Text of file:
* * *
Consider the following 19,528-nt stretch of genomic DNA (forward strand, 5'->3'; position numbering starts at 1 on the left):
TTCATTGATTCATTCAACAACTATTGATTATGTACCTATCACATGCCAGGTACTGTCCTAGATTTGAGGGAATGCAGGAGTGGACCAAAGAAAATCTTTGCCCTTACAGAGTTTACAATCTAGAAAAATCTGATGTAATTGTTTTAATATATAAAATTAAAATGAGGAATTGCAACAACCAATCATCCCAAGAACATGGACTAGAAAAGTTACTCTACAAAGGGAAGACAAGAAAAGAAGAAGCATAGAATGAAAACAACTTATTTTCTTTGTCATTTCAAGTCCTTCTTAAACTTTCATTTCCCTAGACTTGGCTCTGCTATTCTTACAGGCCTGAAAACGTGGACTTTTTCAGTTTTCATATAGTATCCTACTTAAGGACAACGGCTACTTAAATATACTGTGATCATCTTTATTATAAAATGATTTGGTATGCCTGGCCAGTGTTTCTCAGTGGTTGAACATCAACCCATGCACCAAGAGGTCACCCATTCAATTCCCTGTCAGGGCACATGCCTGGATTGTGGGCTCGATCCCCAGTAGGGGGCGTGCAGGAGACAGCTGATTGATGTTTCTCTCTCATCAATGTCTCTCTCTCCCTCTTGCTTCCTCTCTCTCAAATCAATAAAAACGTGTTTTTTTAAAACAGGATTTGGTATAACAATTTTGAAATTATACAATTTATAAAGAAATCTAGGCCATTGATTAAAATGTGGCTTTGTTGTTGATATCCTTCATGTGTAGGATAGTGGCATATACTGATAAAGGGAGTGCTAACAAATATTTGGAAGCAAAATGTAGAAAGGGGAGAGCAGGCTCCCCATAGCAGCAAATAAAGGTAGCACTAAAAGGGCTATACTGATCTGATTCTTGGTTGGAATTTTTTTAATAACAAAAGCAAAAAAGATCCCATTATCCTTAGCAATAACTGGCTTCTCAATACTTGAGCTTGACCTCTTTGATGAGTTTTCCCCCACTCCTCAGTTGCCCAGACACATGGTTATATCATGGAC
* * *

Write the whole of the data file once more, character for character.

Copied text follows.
Consider the following 19,528-nt stretch of genomic DNA (forward strand, 5'->3'; position numbering starts at 1 on the left):
TTCATTGATTCATTCAACAACTATTGATTATGTACCTATCACATGCCAGGTACTGTCCTAGATTTGAGGGAATGCAGGAGTGGACCAAAGAAAATCTTTGCCCTTACAGAGTTTACAATCTAGAAAAATCTGATGTAATTGTTTTAATATATAAAATTAAAATGAGGAATTGCAACAACCAATCATCCCAAGAACATGGACTAGAAAAGTTACTCTACAAAGGGAAGACAAGAAAAGAAGAAGCATAGAATGAAAACAACTTATTTTCTTTGTCATTTCAAGTCCTTCTTAAACTTTCATTTCCCTAGACTTGGCTCTGCTATTCTTACAGGCCTGAAAACGTGGACTTTTTCAGTTTTCATATAGTATCCTACTTAAGGACAACGGCTACTTAAATATACTGTGATCATCTTTATTATAAAATGATTTGGTATGCCTGGCCAGTGTTTCTCAGTGGTTGAACATCAACCCATGCACCAAGAGGTCACCCATTCAATTCCCTGTCAGGGCACATGCCTGGATTGTGGGCTCGATCCCCAGTAGGGGGCGTGCAGGAGACAGCTGATTGATGTTTCTCTCTCATCAATGTCTCTCTCTCCCTCTTGCTTCCTCTCTCTCAAATCAATAAAAACGTGTTTTTTTAAAACAGGATTTGGTATAACAATTTTGAAATTATACAATTTATAAAGAAATCTAGGCCATTGATTAAAATGTGGCTTTGTTGTTGATATCCTTCATGTGTAGGATAGTGGCATATACTGATAAAGGGAGTGCTAACAAATATTTGGAAGCAAAATGTAGAAAGGGGAGAGCAGGCTCCCCATAGCAGCAAATAAAGGTAGCACTAAAAGGGCTATACTGATCTGATTCTTGGTTGGAATTTTTTTAATAACAAAAGCAAAAAAGATCCCATTATCCTTAGCAATAACTGGCTTCTCAATACTTGAGCTTGACCTCTTTGATGAGTTTTCCCCCACTCCTCAGTTGCCCAGACACATGGTTATATCATGGAC